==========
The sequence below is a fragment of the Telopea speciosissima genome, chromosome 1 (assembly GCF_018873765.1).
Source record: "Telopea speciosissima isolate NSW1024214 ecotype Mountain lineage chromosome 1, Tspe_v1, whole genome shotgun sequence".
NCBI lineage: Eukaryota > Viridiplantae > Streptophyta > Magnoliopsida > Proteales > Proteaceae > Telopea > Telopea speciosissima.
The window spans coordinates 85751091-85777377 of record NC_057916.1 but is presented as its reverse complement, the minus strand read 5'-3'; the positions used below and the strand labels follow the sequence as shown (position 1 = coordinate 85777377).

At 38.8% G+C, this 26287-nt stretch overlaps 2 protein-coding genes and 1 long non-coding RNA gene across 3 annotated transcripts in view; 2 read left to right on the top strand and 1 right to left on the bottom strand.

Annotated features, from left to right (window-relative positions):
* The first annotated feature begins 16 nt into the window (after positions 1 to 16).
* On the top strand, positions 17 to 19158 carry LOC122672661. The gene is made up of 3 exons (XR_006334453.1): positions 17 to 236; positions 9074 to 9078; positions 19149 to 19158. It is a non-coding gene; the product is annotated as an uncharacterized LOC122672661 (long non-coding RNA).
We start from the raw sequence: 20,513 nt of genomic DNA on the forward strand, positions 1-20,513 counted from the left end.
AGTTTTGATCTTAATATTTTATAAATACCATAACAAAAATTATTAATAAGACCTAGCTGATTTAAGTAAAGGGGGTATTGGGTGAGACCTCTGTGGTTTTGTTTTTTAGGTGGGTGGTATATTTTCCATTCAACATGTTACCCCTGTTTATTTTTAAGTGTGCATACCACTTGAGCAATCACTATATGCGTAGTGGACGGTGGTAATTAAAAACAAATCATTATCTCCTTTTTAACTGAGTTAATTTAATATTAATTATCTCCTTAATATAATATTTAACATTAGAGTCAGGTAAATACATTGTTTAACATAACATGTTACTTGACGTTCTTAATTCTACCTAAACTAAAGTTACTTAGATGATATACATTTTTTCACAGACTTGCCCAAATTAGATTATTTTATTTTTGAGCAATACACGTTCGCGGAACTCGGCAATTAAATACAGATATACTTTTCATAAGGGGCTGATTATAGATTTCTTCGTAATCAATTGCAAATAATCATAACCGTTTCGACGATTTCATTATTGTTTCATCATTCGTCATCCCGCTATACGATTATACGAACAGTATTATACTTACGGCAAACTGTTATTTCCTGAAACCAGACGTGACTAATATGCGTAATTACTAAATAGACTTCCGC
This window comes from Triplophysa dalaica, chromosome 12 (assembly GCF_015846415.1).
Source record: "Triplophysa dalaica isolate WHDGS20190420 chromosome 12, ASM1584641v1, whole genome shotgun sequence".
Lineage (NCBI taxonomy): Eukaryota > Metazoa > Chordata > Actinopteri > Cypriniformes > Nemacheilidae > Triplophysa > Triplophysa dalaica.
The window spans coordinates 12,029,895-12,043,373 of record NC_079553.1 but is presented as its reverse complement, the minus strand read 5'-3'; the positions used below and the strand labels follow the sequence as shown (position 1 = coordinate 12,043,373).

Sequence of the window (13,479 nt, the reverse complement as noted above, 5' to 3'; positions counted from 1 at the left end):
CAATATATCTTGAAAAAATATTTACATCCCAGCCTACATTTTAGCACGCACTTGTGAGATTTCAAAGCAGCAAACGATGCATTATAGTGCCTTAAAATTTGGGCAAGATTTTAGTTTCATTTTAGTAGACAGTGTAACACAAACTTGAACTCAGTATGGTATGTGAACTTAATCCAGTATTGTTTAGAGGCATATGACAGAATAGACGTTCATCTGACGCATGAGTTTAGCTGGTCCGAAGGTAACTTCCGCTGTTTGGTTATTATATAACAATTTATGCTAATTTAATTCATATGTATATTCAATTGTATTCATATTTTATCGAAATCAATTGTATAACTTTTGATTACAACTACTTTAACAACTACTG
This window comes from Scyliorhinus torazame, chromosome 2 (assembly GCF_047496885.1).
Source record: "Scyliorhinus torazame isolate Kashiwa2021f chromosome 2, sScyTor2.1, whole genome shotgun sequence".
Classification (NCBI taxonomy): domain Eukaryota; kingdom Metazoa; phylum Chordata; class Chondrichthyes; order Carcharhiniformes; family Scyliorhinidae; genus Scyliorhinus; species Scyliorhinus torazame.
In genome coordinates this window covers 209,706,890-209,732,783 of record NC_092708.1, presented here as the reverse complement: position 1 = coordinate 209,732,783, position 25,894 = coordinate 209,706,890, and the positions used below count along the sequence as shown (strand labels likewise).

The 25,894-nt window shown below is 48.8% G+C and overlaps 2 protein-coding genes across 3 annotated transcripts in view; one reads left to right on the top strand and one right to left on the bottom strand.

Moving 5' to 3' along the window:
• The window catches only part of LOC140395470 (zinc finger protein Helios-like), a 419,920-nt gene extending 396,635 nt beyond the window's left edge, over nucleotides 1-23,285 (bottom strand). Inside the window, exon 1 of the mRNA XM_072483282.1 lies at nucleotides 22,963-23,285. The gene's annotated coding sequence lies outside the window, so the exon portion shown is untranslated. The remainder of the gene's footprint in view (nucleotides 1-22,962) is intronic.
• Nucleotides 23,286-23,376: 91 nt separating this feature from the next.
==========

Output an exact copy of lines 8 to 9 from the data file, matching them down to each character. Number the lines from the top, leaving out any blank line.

* On the top strand, positions 17 to 19158 carry LOC122672661. The gene is made up of 3 exons (XR_006334453.1): positions 17 to 236; positions 9074 to 9078; positions 19149 to 19158. It is a non-coding gene; the product is annotated as an uncharacterized LOC122672661 (long non-coding RNA).
We start from the raw sequence: 20,513 nt of genomic DNA on the forward strand, positions 1-20,513 counted from the left end.